Manchester United might be next to face a transfer ban if Le Havre has its way with its claim that the Premiership club induced Paul Pogba to break his contract with the French Ligue 2 side in the same way that Gael Kakuta broke his contract with Lens when he was brought to Stamford Bridge. In Lens case, FIFA upheld their claim and Chelsea has been banned from entering the transfer market for two transfer periods.
A sense of expediency when developing youth programs:
At Chelsea, Frank Arnesen has been under tremendous pressure to develop a youth system similar to that of Arsenal, Man Utd, and West Ham. Roman Abramovich has shown less patience with the slower route of direct scouting for talent which would take ten years to bear fruition.
A more expedited model would involve foreign clubs with reputed youth programs and academies as a ready made source for that talent. The talent has already been developed at considerable expense and the richer and more aggressive English league are ready to move in and entice these young players to spurn their services to the parent club with incentives that border on bribes. Today's Chelsea squad can only boast Frank Lampard and John Terry who have come up the ranks.
Even as highly rated a youth program as Arsenal's suffers from comparison to the ones in La Liga. Cesc Fabregas arrival at Highbury in 2003 came under great controversy as he essentially walked away from Barcelona's La Masia which is considered the worldwide gold standard in developing young players.
Barca received no compensation because he had not signed a pre-contract. Barca was better prepared in Fran Merida's case and he was ordered by a Spanish court to pay €3.2million for failing to sign a pre-contract with Barca. In both instances it was the lure of making the first squad and more money that proved attractive. The Gunners can point to Jack Wilshere and Kieran Gibbs on the cusp of making the first squad as examples of their development program bearing dividends but when you compare to Barca it is slim pickings indeed.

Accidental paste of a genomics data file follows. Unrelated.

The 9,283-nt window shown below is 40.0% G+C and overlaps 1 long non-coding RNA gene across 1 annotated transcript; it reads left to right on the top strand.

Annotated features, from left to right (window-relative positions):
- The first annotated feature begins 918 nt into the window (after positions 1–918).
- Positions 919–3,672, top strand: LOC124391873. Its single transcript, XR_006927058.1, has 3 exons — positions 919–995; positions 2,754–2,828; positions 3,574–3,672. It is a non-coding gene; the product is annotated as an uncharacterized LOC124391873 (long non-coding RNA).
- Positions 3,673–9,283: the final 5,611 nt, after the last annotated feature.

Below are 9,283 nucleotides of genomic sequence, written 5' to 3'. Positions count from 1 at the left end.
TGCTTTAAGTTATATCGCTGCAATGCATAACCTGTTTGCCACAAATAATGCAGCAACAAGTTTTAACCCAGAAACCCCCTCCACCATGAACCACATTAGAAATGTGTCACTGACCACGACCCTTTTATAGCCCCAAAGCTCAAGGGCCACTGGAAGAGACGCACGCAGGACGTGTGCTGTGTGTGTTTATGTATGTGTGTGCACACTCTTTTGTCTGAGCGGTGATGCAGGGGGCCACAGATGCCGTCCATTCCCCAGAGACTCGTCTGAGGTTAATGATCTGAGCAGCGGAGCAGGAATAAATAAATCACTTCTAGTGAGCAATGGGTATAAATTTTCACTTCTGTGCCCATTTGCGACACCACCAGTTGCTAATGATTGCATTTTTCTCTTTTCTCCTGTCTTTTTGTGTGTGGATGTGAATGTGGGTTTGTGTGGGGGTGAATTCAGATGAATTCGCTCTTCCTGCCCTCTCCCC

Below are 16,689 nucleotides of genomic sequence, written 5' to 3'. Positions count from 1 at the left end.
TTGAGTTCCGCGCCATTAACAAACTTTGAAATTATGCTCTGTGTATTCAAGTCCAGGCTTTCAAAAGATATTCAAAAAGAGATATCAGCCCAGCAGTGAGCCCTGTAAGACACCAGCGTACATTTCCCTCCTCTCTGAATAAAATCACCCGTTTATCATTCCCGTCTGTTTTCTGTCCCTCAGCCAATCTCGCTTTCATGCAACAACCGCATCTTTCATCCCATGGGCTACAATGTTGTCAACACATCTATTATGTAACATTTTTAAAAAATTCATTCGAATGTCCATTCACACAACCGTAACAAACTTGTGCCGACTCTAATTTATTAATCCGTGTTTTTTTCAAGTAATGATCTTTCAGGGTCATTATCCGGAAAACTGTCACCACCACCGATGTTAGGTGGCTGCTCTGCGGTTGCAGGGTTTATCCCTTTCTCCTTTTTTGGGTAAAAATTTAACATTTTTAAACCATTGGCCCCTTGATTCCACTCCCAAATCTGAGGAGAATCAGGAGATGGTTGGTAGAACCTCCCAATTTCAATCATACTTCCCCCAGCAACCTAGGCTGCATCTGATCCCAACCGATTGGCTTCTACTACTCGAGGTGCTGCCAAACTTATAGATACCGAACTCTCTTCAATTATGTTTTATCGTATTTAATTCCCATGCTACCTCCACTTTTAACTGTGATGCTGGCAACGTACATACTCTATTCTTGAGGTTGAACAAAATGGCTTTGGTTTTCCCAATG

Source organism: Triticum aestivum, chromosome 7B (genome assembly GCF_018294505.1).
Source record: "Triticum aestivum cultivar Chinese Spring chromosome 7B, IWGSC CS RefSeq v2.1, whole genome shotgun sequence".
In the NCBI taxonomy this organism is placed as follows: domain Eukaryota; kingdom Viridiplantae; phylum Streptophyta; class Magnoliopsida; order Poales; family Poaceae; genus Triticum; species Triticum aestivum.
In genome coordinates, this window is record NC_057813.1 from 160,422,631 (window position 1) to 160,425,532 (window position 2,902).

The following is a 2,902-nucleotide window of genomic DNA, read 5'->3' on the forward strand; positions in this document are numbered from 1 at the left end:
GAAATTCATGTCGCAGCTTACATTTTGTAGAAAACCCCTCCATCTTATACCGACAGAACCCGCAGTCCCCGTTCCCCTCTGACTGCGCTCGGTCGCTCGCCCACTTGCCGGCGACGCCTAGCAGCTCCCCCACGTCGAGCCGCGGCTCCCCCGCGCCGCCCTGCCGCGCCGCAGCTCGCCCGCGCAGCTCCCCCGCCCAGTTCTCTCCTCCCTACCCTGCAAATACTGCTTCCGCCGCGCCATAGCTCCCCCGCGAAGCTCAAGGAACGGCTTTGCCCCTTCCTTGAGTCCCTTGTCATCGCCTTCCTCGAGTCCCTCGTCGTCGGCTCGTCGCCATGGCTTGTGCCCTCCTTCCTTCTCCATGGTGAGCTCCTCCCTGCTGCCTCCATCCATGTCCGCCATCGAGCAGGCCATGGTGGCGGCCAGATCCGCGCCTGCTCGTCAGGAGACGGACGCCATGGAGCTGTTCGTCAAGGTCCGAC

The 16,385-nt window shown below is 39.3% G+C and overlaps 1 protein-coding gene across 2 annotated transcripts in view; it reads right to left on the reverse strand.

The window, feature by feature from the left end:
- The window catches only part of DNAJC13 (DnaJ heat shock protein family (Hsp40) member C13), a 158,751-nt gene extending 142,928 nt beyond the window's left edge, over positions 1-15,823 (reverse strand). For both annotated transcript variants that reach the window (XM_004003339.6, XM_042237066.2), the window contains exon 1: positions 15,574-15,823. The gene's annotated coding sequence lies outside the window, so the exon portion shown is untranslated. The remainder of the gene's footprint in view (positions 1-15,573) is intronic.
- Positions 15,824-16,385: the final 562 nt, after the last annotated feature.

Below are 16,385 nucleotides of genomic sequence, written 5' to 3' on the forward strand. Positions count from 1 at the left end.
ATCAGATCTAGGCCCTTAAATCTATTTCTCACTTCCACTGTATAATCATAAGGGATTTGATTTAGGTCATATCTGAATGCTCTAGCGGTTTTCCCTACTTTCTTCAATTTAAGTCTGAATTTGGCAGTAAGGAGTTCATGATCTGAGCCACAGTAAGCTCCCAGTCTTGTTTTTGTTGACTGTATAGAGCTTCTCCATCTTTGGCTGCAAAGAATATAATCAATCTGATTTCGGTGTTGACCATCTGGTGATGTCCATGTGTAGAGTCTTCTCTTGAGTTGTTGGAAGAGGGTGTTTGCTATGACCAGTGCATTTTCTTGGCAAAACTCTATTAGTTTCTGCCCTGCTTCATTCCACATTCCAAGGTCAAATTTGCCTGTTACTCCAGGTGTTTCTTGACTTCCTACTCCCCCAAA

In comparison, Barca boasted seven players in their squad from La Masia that won them the CL title.
The English in short have resorted to expediency preferring to use oversea surrogates to spend money and develop talent so that they can swoop in and pick up these players at very little cost. In doing so, they undermine their own youth systems and gain notoriety as poachers.
Other additional factors.
A new economic model:
A corollary to the first one. The new model is to catch players when very young, paying a pittance and in about six to seven years while at his peak, sell him off for millions of pounds. Man Utd has gone about formalizing this process by imposing a 26 years of age cut off for player transfers. Dimitar Berbatov was the last one to be taken over the age limit.
The big sums of money made through transfers is an effective and proven way of writing down debt and adding to the transfer budget without taking out loans. Arsenal has already made it clear that this is how they will conduct business in future by selling off players to the highest bidders at the right time. So far it has brought rich dividend for both Man Utd and Arsenal. Chelsea and Liverpool have yet to hit such high notes.
Players like Gael Kakuta, Paul Pogba, and Fran Merida are part of this new business model. If you can poach cheap foreign talent and get a 500% rate of return by slapping on a Chelsea club label, then why not. Compunction is over rated.
The inflated transfer market:
The new vulnerability for these clubs is that they will always lose in the bidding wars with newly rich clubs like City and their bottomless coffers or to a club like Real Madrid that is granted ridiculously low interest loans, pays less taxes, which frees up enormous amounts of transfer money. The Premiership other than City made relatively low key purchases.
Instead over the years players players with enormous talent have been brought in as viable candidates for future first squad selection, for e.g., Rafael at Man Utd is already seeing considerable action. The supply and demand keep the system lubricated as older players retire or change clubs.